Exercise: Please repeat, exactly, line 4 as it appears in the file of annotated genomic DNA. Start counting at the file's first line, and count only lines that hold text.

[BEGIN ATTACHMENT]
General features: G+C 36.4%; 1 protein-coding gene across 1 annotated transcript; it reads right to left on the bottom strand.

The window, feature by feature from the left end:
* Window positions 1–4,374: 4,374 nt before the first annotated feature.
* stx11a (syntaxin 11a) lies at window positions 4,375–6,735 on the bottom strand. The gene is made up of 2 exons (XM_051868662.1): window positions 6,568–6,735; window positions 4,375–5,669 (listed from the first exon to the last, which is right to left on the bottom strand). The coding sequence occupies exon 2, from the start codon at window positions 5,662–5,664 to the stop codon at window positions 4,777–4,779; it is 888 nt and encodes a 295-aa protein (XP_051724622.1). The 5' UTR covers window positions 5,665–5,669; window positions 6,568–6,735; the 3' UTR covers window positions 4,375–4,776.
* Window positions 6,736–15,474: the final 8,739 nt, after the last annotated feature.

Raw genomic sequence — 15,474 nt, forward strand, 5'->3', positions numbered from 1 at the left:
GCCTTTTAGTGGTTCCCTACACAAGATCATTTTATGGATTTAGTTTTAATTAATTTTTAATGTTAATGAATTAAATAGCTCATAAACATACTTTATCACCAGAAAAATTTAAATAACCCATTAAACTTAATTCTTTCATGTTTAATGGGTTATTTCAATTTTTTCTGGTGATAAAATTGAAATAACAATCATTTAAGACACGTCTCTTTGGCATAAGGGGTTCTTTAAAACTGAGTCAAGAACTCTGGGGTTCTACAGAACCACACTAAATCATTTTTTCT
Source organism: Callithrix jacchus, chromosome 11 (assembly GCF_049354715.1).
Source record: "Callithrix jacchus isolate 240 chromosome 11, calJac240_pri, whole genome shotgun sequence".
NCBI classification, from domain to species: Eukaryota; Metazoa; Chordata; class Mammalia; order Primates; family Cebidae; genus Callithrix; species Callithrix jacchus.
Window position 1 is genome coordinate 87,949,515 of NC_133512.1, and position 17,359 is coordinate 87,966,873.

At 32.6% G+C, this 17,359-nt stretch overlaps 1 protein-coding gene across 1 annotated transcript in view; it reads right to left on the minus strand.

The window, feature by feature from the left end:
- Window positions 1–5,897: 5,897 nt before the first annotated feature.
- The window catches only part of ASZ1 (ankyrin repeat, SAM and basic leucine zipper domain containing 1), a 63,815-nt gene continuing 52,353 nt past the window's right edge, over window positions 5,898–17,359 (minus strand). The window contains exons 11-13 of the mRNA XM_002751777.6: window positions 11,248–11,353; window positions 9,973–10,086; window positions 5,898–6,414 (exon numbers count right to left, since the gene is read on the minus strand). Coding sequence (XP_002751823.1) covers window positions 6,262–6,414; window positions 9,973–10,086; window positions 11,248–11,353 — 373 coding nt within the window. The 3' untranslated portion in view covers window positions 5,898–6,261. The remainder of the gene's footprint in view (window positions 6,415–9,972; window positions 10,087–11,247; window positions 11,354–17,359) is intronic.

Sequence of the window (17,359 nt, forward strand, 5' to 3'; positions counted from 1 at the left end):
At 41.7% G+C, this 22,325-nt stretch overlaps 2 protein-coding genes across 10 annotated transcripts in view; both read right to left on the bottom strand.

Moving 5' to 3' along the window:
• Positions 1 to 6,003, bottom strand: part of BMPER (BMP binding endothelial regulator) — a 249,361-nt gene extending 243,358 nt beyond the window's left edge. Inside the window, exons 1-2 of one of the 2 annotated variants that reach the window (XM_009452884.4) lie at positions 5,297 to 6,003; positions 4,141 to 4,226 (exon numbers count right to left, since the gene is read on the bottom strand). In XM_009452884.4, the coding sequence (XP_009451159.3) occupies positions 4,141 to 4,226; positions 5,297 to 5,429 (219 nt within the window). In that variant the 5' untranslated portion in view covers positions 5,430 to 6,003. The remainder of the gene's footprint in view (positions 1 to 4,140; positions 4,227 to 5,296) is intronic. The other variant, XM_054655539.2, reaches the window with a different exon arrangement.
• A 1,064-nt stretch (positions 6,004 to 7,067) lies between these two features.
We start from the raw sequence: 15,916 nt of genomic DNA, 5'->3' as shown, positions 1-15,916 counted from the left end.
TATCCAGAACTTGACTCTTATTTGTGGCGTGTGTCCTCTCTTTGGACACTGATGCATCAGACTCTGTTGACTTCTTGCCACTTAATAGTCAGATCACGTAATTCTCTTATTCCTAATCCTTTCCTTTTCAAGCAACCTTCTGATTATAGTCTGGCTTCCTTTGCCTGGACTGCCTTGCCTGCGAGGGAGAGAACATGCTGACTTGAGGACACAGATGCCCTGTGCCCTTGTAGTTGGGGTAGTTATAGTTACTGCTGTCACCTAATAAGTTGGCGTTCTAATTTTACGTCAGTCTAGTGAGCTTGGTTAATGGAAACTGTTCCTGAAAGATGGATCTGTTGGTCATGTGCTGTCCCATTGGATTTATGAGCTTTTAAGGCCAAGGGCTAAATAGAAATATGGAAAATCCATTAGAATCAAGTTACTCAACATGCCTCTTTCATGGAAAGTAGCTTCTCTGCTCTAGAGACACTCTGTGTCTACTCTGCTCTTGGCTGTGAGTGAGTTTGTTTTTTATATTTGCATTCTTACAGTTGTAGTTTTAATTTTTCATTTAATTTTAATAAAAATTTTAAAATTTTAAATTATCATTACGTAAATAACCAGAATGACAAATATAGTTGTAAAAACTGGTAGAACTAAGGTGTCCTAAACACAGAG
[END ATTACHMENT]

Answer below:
* stx11a (syntaxin 11a) lies at window positions 4,375–6,735 on the bottom strand. The gene is made up of 2 exons (XM_051868662.1): window positions 6,568–6,735; window positions 4,375–5,669 (listed from the first exon to the last, which is right to left on the bottom strand). The coding sequence occupies exon 2, from the start codon at window positions 5,662–5,664 to the stop codon at window positions 4,777–4,779; it is 888 nt and encodes a 295-aa protein (XP_051724622.1). The 5' UTR covers window positions 5,665–5,669; window positions 6,568–6,735; the 3' UTR covers window positions 4,375–4,776.